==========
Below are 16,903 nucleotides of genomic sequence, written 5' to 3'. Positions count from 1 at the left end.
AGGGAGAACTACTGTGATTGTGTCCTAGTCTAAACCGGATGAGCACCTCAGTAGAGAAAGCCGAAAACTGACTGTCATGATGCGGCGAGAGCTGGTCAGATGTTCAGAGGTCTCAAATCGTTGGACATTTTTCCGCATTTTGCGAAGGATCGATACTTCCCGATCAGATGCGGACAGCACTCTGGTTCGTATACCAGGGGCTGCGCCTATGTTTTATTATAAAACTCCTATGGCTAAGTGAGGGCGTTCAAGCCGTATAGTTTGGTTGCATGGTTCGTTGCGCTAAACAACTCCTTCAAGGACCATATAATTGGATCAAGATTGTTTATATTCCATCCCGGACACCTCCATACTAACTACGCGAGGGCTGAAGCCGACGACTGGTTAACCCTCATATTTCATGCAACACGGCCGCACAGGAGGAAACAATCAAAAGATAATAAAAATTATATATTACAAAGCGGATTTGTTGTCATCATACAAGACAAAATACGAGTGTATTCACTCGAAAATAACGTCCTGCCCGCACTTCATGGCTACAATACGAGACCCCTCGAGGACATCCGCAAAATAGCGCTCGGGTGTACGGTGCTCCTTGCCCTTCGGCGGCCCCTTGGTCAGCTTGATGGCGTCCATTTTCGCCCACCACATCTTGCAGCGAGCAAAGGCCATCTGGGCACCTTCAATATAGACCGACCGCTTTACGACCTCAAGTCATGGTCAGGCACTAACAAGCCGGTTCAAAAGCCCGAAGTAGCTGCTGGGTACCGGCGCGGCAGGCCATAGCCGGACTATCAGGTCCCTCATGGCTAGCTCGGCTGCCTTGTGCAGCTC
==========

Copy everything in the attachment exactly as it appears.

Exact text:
Below are 16,903 nucleotides of genomic sequence, written 5' to 3'. Positions count from 1 at the left end.
AGGGAGAACTACTGTGATTGTGTCCTAGTCTAAACCGGATGAGCACCTCAGTAGAGAAAGCCGAAAACTGACTGTCATGATGCGGCGAGAGCTGGTCAGATGTTCAGAGGTCTCAAATCGTTGGACATTTTTCCGCATTTTGCGAAGGATCGATACTTCCCGATCAGATGCGGACAGCACTCTGGTTCGTATACCAGGGGCTGCGCCTATGTTTTATTATAAAACTCCTATGGCTAAGTGAGGGCGTTCAAGCCGTATAGTTTGGTTGCATGGTTCGTTGCGCTAAACAACTCCTTCAAGGACCATATAATTGGATCAAGATTGTTTATATTCCATCCCGGACACCTCCATACTAACTACGCGAGGGCTGAAGCCGACGACTGGTTAACCCTCATATTTCATGCAACACGGCCGCACAGGAGGAAACAATCAAAAGATAATAAAAATTATATATTACAAAGCGGATTTGTTGTCATCATACAAGACAAAATACGAGTGTATTCACTCGAAAATAACGTCCTGCCCGCACTTCATGGCTACAATACGAGACCCCTCGAGGACATCCGCAAAATAGCGCTCGGGTGTACGGTGCTCCTTGCCCTTCGGCGGCCCCTTGGTCAGCTTGATGGCGTCCATTTTCGCCCACCACATCTTGCAGCGAGCAAAGGCCATCTGGGCACCTTCAATATAGACCGACCGCTTTACGACCTCAAGTCATGGTCAGGCACTAACAAGCCGGTTCAAAAGCCCGAAGTAGCTGCTGGGTACCGGCGCGGCAGGCCATAGCCGGACTATCAGGTCCCTCATGGCTAGCTCGGCTGCCTTGTGCAGCTC